Software Productivity Research, Inc.

Products support:

• Estimation

• Benchmarking

• Function Point Analysis

Table l.5 Project Management Software

SOURCE: G. H. Anthes, "Competitors," Computerworld, March 18, 2002. http:IIwww.computerworld.eomIhardwaretopicsIstorageIstoryI0,10801,ó9118,00.html.

however, may also provide certain benefits to the employee (i.e., health care, life insurance, and so forth) that should be included in the cost for using this particular resource. Since these costs are going to vary from organization to organization, let's assume that our friends in the accounting department have conducted a cost accounting analysis for us and that the true cost of using this particular employee (i.e. hourly wage plus benefits) is $25 an hour. Subsequently, if we pay our employee for one day's work (i.e., an eight-hour day), the cost of completing this particular task is:

Cost of task = Estimated duration x True cost of the resource = 8 hours x $25/hour = $200

We can even estimate the cost of a salaried employee by prorating her or his salary. This just means that we assign a portion of that salary to the task at hand. For example, let's say that the fully loaded. or true annual, cost to the organization is $65,000. If this employee works a five-day work week, the associated true cost to the organization would be for 5 * 52 = 260 days a year. Therefore, the prorated cost per day would be $65,000 - 260 workdays = $250 a day.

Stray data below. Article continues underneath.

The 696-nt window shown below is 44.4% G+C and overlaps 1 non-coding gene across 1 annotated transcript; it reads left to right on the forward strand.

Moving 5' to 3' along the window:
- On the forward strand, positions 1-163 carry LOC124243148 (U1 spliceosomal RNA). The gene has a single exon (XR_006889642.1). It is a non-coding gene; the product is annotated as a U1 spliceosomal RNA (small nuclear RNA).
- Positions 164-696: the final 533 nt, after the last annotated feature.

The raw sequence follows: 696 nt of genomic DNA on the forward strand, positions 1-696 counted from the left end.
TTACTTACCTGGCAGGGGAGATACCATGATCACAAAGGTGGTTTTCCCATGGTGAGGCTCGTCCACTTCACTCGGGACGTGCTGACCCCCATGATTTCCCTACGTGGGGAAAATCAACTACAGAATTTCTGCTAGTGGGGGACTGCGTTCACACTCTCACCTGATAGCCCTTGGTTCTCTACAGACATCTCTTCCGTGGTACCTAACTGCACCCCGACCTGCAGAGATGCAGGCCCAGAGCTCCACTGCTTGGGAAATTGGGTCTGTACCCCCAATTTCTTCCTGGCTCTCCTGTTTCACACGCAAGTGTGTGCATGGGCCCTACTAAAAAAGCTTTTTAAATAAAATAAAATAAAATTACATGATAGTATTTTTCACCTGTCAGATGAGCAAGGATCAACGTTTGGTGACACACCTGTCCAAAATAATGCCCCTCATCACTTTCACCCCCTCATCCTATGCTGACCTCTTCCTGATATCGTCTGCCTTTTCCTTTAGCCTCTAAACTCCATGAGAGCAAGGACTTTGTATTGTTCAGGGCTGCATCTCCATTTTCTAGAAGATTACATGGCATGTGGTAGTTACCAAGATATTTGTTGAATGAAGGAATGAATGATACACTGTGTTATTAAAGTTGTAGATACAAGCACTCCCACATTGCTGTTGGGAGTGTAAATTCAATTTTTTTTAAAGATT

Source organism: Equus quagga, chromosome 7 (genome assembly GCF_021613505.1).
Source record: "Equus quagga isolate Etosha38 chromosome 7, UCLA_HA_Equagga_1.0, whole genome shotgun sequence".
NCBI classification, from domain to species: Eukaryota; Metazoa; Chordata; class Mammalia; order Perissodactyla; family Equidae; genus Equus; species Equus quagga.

However, this whole process can be greatly simplified if we use a project management software tool. We still have to identify the tasks and accurately estimate their durations, but determining the costs of a particular task and for the whole project becomes painless. Figure 7.9 shows how resources can be assigned to specific tasks on a project.

The project's total budget is computed using a bottom-up approach by summing the individual costs for each task or activity. As shown in Figure 7.10, the basic budget for this project is $5,203.85,

Other Costs

It is important to keep in mind that our example has only considered direct costs, or the cost of labor for using this resource directly. In addition to direct labor, resource

B ■■itcrosofl Projecl Chpl 7 fxampte I

JÇg» E* Bw twt PjTMt loots Ero>Kt ¡Bmfaw mfe_


. No Group

Resource Inforroatfon

Resource Man»! jcoleirwn £ost rate tables

Figure 7.9 Using Microsoft Project to Assign Resources to Tasks ug », -03__J.UH31.TJ3 I Sep 7 w Stan, ta __Sea?,-03 [swie.f» _-]

lMlTÍWlTlFlsls¡MlT|W[TlF|sls|H|T|WlT|FÍslsÍMlrlW|T|r IS |s |W I T lw| T I F I S S M I T tw^TTi""]

k Scully k Scully

Antkowiak,Sculty GJn nfka




Resource Inforroatfon worklnjrms

Resource Man»! jcoleirwn £ost rate tables

For rates, enter a value or a percentage increase or decrease from the previous rate. For instance, f a resource's Per Use Cost is reduced by 20%, tyoe -20%.

For rates, enter a value or a percentage increase or decrease from the previous rate. For instance, f a resource's Per Use Cost is reduced by 20%, tyoe -20%.



Was this article helpful?

0 0
Project Management Made Easy

Project Management Made Easy

What you need to know about… Project Management Made Easy! Project management consists of more than just a large building project and can encompass small projects as well. No matter what the size of your project, you need to have some sort of project management. How you manage your project has everything to do with its outcome.

Get My Free Ebook

Post a comment